On Doublespeak: Words Are Our New Great Divider

What ever words we utter should be chosen with care for people will hear them and be influenced by them for good or ill.– Buddha

It is just a word. A simple one really. It comes from the old French word destreit meaning “straits.” And at one point in time it was synonymous with American ingenuity and prosperity. Now, it has become a strange focal point for two political camps who have now taken semantics into the dark, vile recesses of American political discourse.



How can one word invoke such confusion? Well, if you read all the comments of posters on the left and the right, it is really all about doublespeak. You know, “downsizing” not firing. “Gone to meet their maker” not died. “Detroit” is now in the lexicon of what is is.

On the one hand, the right argues that when Obama said, on 13 October 2012, that “We refused to let Detroit go bankrupt” he meant the city of Detroit. Seems logical to assume that since he did mention Toledo and Chicago later in the address. Here’s a link to some funny right wing comments from The Blaze the home of some right-wing thinking.

However, the left is claiming that the word “Detroit” was a metaphor? parallel? simile? for the auto industry. When the President said “We refused to let Detroit go bankrupt” he meant GM and Chrysler. Here’s a link to Media Matters (“A non-profit progressive research and information center dedicated to comprehensively monitoring, analyzing, and correcting conservative misinformation in the media”) on the subject.

So, which is it? Did Obama mean Detroit the city or Detroit the automaker? Well, this is where our media, our politicians, and our own handlers (those people we chose to follow in the media be they movie stars, musicians, athletes, bloggers [yep, like me], or journalists) prefer us to remain, stuck on one word.

Honestly, I can see it both ways. Like I said in my intro, Detroit was synonymous with the auto industry. No, Detroit itself didn’t build cars, but our largest manufactures called it home. And, Detroit is a city. It is a city facing and urban blight, mass-emmigration, and now bankruptcy. I also think this was a clever way for the President to handle the situation. If he came out and said “We will not let GM and Chrysler go bankrupt” he has put the onus on his administration to see to it that those two companies succeed. If they fail, then his opposition has words to damage him with. But by saying “Detroit” he’s created a cleaver doublespeak that leaves him relatively undamaged in the eyes of his constituents (go the to Media Matters link to see that evidence), and gives him leverage in any assault from the opposition.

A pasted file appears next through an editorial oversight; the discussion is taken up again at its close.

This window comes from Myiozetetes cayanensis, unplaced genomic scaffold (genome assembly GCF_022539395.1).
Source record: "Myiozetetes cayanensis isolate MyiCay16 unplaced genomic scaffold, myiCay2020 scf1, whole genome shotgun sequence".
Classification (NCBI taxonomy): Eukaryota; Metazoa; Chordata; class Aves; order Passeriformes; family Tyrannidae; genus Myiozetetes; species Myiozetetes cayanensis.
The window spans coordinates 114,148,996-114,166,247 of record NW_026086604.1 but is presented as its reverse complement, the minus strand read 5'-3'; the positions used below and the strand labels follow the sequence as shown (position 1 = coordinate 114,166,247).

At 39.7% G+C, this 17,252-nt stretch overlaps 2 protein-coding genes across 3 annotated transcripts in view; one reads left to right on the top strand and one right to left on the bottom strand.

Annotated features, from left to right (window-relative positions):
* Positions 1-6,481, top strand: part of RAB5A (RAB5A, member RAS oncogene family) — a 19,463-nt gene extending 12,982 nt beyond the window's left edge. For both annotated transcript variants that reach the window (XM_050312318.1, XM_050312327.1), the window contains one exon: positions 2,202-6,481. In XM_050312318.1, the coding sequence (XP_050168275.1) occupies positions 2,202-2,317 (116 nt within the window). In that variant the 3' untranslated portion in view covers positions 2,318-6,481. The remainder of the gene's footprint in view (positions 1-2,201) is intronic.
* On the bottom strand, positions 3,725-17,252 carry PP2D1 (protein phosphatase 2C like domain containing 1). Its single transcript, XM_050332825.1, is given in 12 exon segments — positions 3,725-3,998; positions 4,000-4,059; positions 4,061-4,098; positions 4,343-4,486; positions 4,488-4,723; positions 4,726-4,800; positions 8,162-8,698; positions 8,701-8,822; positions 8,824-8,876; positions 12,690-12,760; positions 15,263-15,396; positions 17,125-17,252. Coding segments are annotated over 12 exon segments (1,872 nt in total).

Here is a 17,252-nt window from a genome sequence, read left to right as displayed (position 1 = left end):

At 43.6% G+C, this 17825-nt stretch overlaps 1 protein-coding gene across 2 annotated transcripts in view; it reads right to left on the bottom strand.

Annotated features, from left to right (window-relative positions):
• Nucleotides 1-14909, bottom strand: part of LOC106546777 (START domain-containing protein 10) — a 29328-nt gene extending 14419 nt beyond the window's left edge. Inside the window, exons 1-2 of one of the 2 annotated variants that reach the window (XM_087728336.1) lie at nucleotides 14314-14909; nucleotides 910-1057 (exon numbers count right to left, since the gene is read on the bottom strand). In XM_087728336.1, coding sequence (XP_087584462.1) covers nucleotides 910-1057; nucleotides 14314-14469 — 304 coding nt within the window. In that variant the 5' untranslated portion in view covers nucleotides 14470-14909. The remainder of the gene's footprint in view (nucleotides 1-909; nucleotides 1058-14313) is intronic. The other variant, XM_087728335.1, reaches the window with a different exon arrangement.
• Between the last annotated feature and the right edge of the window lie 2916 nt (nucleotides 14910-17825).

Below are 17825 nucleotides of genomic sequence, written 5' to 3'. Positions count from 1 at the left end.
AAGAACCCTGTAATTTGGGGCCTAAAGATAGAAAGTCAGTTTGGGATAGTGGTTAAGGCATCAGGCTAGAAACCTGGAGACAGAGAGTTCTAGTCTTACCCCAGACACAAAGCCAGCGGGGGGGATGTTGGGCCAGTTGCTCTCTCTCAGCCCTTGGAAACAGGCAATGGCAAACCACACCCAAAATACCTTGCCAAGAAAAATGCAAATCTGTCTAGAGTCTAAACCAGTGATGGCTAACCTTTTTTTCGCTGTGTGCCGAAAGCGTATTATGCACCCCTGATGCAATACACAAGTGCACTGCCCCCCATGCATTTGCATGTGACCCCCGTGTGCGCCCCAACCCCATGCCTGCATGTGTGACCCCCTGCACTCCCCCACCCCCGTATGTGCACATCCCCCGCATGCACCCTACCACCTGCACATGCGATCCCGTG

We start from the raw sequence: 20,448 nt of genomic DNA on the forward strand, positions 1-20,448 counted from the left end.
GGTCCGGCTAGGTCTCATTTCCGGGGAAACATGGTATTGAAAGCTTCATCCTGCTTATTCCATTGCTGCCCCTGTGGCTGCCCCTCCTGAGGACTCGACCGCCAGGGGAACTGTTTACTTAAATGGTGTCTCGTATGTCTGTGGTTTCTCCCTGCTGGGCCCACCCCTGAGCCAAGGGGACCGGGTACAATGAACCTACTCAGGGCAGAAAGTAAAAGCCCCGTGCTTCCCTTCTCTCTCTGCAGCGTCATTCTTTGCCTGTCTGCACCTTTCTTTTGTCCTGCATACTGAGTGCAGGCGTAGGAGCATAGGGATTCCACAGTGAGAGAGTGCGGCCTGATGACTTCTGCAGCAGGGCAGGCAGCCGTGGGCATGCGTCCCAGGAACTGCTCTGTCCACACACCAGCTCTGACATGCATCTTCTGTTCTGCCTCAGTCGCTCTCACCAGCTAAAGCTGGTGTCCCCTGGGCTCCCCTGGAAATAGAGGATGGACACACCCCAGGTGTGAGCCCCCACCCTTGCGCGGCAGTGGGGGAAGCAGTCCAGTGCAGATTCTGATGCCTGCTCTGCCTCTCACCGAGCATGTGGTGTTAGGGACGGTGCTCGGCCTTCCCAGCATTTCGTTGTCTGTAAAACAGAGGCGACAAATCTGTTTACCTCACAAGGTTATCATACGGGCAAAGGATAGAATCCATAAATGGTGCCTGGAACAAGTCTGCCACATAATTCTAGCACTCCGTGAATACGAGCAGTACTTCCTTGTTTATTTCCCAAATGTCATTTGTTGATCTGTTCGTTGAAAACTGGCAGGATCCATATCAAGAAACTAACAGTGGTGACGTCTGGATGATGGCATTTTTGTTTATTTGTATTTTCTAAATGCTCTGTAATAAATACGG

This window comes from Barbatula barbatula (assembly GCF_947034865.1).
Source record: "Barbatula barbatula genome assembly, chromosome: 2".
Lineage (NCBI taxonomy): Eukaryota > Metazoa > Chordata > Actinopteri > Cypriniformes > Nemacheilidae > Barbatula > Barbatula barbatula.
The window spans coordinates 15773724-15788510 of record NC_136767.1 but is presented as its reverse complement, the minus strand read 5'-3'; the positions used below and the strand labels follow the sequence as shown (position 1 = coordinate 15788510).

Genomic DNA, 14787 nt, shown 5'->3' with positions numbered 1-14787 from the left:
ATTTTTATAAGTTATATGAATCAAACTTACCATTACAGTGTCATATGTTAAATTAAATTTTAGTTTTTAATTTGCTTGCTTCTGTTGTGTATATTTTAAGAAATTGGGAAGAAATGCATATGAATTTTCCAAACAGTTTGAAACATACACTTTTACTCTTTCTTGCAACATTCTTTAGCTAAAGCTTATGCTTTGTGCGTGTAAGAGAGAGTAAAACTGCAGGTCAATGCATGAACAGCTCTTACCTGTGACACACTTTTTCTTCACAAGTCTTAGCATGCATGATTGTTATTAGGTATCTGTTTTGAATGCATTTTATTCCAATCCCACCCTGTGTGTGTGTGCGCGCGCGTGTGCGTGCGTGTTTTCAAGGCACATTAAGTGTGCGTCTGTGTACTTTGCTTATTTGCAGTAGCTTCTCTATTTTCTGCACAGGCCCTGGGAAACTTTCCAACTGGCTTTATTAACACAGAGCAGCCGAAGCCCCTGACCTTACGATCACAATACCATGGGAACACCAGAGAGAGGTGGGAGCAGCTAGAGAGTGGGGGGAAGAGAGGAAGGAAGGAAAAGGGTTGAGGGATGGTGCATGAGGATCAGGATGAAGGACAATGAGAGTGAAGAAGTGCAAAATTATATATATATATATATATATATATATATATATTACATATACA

However, there was a flaw in his speech; a flaw that seems to be going unnoticed by all the message board hounds, bloggers, journalists, and talking heads. If you go back to his speech, it would appear that the President did mean the city of Detroit, and for that matter, every city in America.

More than a million jobs across the country were on the line – and not just auto jobs, but the jobs of teachers, small business owners, and everyone in communities that depend on this great American industry.

“And everyone in communities that depend on this great American industry.” By saving the auto industry with his bailouts, the President was, in turn, saving our communities, our cities, our jobs. Without these secondary jobs where would the tax support for our communities come from? Our communities would go be the way of Stockton, CA, San Bernadino, CA, and now Detroit, MI. Obama wasn’t going to let either GM or Detroit go bankrupt.

This is not to cast Detroit’s bankruptcy at Obama’s doorstep. Detroit needs to own its bankruptcy like it owned being the center of American auto-making for decades. But, the President needs to own his own words, also. Detroit is Detroit. It was an auto-manufacturing city, but it is still just a city. A broke one. (See… more doublespeak!).

No matter. The left will say that Obama meant GM and the right will try to lay Detroit’s bankruptcy at the President’s doorstep. Either way, words are becoming more and more politically divisive each day.

The language of friendship is not words but meanings. –Henry David Thoreau


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